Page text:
Observe a bank teller when you are withdrawing cash. He takes a precounted wad of 100 bills and feeds it to the machine.

And more often than not it shows a few notes less or more. The teller then continues to feed it to the machine till it reads 100 and then hands it to you.

Every time this happens to me, I start wondering. What is going on in the mind of the teller?

Is he so confident that the bundle has 100 notes and the machine wrong that he recounts it till the machine agrees? If he is so confident on manual counting, why not just hand over the bundle?

If the machine is capable of making mistakes, as is evident, how can he accept the final 100 to be correct and not the initial 98?

If these machines are not trustworthy, why buy them at all and add another step in the counting process?

Are the ATMs and cash deposit machines also prone to error?

How do banks trust the ATMs and cash deposit machines to flawlessly identify the denomination and the quantity? What mental stress and agony these guys must be enduring?

This just proves that we Indians habitually distrust machines as this interaction is very new to us. The younger generation reposes more faith in machines. The conclusion would be: If you automate, do it fully. No human intervention or interaction. Use humans only to service the machines, else we will just add another cog in the process.

‘Out of the box’ thinking. How big is this box?

This an oft repeated cliche to encourage people to think differently. But it has been abused so much that its verbal definition has become very murky.

Simply put, anything different or out of the ordinary, contrary to accepted norms and processess can be defined as ‘Out of the box’. This definition was sufficient in the past. But todays connected world has forced us to do a rethink.

Earlier the box in reference was limited to your family or friends circle, town, state, college or country. Your box was very, very small, local and contained. It was easy to be applauded as an innovator if you just voiced an idea you had read in an obscure publication to a group who hadnt. Believe me. I have been doing it for ages. This was an era when information was at a premium. Those who had acquired it, brandised it and encashed on it.

But try that today and you will see everyone, including your veggie vendor, reaching for their smartphones to verify the veracity of your claim. Google has made life tougher for those who try to modify, embelish, tweak, plagiarize and rechristen ideas and try to pass it off as their own innovation.

I would like to use two photographs to define this concept specifically in the Indian context.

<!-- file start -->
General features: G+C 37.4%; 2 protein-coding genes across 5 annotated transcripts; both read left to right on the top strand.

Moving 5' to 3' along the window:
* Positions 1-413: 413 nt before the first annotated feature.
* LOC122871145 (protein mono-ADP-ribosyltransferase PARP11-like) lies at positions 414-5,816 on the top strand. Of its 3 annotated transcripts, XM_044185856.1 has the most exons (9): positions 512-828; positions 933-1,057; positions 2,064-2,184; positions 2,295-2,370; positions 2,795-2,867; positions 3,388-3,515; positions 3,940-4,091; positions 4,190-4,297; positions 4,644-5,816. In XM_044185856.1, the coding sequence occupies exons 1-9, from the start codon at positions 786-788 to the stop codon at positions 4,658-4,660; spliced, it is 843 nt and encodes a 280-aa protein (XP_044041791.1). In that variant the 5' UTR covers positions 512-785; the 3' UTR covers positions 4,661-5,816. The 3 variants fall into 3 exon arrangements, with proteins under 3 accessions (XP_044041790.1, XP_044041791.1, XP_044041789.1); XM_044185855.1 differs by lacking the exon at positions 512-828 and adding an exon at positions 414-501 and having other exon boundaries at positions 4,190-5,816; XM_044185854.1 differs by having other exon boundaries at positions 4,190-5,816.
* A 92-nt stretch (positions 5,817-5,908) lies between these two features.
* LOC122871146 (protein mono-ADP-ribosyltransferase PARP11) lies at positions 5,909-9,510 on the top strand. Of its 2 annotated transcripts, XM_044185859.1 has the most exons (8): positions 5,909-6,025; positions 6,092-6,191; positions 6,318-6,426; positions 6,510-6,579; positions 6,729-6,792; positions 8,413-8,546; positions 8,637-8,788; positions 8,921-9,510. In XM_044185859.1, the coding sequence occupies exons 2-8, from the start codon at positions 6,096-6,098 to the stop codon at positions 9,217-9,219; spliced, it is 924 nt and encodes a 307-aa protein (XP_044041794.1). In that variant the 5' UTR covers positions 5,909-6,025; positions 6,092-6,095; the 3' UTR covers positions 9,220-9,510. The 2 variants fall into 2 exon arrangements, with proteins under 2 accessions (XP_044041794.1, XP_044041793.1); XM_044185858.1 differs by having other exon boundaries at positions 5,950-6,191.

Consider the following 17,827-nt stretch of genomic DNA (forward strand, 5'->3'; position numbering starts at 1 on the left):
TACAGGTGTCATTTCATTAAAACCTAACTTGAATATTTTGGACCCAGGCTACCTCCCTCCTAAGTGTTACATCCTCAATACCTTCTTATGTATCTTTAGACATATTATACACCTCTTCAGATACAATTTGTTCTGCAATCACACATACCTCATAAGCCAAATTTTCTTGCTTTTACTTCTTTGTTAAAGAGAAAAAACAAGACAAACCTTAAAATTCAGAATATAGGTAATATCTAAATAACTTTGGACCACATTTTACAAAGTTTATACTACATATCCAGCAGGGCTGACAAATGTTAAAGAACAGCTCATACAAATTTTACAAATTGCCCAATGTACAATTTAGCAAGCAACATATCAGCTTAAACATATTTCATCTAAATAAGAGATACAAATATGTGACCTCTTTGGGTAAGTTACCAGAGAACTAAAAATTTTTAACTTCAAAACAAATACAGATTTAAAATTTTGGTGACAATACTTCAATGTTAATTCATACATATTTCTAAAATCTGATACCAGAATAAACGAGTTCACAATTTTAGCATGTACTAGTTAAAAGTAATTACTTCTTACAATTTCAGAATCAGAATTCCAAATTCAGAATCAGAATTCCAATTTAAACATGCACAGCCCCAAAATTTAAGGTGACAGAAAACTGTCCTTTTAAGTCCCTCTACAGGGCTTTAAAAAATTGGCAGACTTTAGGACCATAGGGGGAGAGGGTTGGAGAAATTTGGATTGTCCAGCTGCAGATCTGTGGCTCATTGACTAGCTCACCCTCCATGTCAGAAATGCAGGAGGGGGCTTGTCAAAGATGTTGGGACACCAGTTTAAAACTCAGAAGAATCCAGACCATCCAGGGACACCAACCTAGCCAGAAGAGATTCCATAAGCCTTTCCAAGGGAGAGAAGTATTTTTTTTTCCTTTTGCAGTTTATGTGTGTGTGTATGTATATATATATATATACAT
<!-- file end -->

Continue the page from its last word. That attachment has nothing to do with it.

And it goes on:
open cardboard box isolated on white background - rendering
Out of the box – Indian context

 

 

matrushka dolls
Matryoshka – nested russian dolls

A word of caution for all those Indians who carelessly refer to all and sundry as innovations.

Indians have to start competing with the world. It is no longer sufficient to copy an old idea, Indianize it and pass it off as an innovation for a local audience. Every idea and concept and action will be judged on a global scale. Maybe not by Indians, but the world is watching and maybe snickering.

 

Problem solving in India. The complexities.

Date: December 16, 2012

Place: New Delhi

The brutal gang rape of Nirbhaya shook India and this tragic incident sparked off several debates on how to make India safer for women.

I monitored the debates on several channels. The participants were all intellectuals and professionals from different walks of life. The outcome was very revealing and reinforces the fact that problem solving in India is a real challenge and why nothing ever gets done.

Let us look at the way the debate went and the different reasons and solutions offered by the participants and this will give an idea of how we have neglected our problems for far too long. Instead of nipping any problem in the bud, we let it grow and it grew out of control.

Some of the suggestions to solve 1 social problem were

  1. Delhi is a union territory. Who governs what? Who is responsible? -> Statehood for Delhi. Legislation and other problems
  2. Ban tints on vehicle windows -> Allows others to see inside and prevent crimes
  3. Don’t ban tints -> Women drivers feel it offers them safety and privacy
  4. Police are inactive and insensitive –> Re-train police
  5. Police not equipped to handle and respond on time –> Buy more vehicles, night patrolling, more walkie talkies
  6. Arm the police with guns
  7. Don’t arm the cops as they are not responsible enough.
  8. Police are not gender sensitive –> Social problem which stems from a patriarchal society as most policemen are from rural areas. Improve education